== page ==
Friday, November 18, 2011

Mortgage Deduction On the Chopping Block - Big Deal?

The headline reads as follows: Proposal to Limit or Eliminate Tax Deduction for Homes Is Unpopular, Could Raise Billions

There is no doubt that this headline is true on both counts: Unpopular and a Tax Loss for the government. On the opposite side, the mortgage interest tax deduction is Popular with homeowners but is it a big deal?

I set out to answer this for myself in detail using my records. I file separately as head of household with one dependent and I carry a large mortgage in its second year (in 2010), so the effect of a mortgage deduction elimination would be "as big as it gets" in my case.

In the process of estimating all taxes I paid in 2010 I discovered so many hidden charges such as tire disposal fees, and chemical and pollution fees. I do not travel a lot but taxes on hotels, car rentals and airlines are so heavy that they show up clearly.

Also, 2010 was an election year and I run a campaign. My dry clean bill was substantial and I discovered that the actual tax was 10.3% because of the chemical and pollution fees that government has added to the cleaners. The 10.3% includes Honolulu/Hawaii 4.67% general excise tax (GET). So a visit to the cleaners cleans both clothes and wallet!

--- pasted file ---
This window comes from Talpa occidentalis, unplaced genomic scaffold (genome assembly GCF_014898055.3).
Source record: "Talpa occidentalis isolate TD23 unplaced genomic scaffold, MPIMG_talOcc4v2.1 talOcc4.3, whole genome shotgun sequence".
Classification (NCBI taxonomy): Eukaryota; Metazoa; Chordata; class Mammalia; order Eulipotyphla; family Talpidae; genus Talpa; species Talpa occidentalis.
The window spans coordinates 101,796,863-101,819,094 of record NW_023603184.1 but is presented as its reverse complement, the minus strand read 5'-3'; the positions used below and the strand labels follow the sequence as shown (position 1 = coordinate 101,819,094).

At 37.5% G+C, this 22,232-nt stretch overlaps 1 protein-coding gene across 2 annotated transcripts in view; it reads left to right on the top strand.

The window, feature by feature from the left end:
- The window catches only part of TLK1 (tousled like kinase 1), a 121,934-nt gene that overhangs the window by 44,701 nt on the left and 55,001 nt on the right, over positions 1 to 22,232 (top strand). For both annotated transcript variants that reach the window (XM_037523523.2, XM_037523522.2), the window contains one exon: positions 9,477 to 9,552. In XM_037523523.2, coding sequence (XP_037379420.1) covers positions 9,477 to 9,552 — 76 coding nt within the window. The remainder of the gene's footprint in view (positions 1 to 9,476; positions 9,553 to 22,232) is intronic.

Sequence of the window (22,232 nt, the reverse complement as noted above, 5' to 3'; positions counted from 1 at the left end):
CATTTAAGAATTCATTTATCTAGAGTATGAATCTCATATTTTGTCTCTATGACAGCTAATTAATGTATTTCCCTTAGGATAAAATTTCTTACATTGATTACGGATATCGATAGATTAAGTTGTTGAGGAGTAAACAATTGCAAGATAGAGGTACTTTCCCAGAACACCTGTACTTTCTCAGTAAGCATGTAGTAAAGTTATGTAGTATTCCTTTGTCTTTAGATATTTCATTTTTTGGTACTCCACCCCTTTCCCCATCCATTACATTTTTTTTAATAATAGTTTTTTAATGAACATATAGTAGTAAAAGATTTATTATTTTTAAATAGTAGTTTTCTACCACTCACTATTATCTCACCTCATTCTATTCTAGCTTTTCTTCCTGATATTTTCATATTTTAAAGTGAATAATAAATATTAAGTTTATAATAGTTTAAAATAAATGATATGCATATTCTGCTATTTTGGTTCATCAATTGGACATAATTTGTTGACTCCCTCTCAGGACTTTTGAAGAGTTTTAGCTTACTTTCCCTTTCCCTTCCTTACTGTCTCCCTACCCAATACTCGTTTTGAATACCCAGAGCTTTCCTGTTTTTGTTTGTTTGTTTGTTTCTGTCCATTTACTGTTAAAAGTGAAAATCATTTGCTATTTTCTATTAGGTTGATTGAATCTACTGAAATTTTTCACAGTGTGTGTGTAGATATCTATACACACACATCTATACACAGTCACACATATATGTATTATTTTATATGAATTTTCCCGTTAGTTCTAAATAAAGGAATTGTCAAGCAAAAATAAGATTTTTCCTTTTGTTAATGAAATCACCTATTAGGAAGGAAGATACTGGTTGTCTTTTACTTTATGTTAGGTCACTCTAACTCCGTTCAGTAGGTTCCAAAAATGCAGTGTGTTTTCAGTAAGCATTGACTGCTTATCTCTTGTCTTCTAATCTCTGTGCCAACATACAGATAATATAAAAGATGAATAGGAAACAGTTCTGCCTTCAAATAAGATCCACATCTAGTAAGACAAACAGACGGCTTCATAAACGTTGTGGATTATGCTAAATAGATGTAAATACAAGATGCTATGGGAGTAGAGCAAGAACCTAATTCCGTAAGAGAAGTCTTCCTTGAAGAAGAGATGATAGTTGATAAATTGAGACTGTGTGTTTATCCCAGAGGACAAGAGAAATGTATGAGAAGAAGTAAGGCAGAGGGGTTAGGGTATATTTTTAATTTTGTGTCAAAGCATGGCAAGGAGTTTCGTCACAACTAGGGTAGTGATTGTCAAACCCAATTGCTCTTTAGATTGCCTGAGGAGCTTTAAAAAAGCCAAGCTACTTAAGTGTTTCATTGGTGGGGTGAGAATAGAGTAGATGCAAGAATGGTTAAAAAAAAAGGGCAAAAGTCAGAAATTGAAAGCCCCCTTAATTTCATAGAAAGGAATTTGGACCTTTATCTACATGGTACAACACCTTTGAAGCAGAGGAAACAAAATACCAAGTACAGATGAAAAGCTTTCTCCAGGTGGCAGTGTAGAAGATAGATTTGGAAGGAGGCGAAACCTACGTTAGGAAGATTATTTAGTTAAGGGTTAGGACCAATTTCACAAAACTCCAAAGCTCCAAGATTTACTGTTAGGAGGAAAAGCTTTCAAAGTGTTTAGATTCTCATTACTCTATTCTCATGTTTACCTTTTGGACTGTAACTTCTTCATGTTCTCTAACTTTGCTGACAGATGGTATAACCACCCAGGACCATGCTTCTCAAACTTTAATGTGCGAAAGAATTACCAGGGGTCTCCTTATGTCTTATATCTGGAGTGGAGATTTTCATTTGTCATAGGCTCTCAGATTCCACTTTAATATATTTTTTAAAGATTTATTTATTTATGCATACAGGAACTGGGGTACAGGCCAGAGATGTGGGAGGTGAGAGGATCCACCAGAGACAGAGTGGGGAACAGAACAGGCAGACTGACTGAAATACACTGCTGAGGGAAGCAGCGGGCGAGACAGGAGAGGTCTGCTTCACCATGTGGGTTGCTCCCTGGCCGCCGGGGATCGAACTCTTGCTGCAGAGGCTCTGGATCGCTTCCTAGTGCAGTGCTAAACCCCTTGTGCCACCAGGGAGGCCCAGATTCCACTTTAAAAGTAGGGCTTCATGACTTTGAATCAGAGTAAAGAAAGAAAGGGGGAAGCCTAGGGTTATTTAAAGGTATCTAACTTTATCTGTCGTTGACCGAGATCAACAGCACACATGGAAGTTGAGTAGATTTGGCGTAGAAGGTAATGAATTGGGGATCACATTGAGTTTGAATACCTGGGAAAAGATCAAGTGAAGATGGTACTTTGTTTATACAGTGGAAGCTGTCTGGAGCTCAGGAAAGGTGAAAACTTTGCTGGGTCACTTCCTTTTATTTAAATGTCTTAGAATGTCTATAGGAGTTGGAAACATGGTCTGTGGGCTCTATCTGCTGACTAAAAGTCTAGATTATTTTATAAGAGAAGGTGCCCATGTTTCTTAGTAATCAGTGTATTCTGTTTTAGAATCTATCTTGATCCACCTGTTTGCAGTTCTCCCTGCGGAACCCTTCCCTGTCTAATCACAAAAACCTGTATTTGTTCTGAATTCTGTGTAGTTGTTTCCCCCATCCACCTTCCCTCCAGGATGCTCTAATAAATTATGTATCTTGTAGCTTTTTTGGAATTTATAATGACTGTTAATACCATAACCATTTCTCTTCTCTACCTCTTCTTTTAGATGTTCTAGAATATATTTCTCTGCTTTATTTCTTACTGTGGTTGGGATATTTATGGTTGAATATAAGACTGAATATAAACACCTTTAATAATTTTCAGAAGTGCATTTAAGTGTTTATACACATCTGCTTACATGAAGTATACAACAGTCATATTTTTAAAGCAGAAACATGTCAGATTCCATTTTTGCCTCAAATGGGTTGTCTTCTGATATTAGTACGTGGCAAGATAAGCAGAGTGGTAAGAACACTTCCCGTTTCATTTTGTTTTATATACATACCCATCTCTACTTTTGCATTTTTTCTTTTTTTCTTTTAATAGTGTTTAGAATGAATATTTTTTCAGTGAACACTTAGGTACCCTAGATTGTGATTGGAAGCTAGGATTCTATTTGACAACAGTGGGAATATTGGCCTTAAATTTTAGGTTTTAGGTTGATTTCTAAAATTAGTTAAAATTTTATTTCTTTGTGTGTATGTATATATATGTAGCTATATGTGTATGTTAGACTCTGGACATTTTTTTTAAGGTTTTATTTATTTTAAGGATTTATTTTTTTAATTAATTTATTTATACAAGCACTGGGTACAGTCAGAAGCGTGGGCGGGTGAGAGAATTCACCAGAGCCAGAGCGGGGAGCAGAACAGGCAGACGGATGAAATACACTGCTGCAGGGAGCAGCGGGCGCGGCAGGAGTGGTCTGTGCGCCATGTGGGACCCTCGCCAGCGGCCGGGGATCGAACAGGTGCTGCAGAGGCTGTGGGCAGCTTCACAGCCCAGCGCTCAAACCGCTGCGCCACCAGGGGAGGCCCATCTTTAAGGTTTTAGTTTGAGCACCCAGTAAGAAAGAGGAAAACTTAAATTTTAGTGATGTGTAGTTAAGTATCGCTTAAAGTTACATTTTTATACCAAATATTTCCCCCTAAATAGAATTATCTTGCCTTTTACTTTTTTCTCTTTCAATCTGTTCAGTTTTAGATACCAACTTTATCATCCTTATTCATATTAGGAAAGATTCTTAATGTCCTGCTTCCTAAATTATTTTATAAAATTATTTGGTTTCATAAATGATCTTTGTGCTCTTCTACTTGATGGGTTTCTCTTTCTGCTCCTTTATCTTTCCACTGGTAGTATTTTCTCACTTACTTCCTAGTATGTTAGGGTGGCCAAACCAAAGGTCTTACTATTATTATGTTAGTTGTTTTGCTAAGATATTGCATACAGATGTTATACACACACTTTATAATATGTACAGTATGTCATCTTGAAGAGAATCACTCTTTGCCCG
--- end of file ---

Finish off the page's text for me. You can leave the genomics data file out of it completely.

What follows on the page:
Utility bills and car fees are vehicles for tax collection and the two of them combined are just as bad as Hawaii's GET which I went at length to calculate from a pile of receipts and statements.

Long story short, my aggregated breakdown of taxes in percentages is shown below, for the actual case with my mortgage and for an estimated case where my $36,000 deduction in mortgage interest was taken away.

It is quite clear that given my total income A, with mortgage deduction in 2101 I paid 0.311A in taxes. If I could no longer deduct mortgage interest then my total tax would have been 0.375A. The difference between the two is substantial and is roughly equal to my 3-year-old's annual day care cost. That's a big deal!

The bottom line is that being in Hawaii without a mortgage interest tax reduction would make me feel quite European. (EU is infamous about its high taxes due to the extensive socialist policies.) Nearly 40% of my middle class income would be lost to taxation.

While the elimination of this deduction may have a small impact in low cost residential markets, it's effects at regions with median housing prices over $300,000 would be significant to the housing and real estate markets, to the taxpayers of those areas and by extension to the general economies of those regions. It would be devastating for the handful of regions with median housing prices over $500,000, and Honolulu is one of them.

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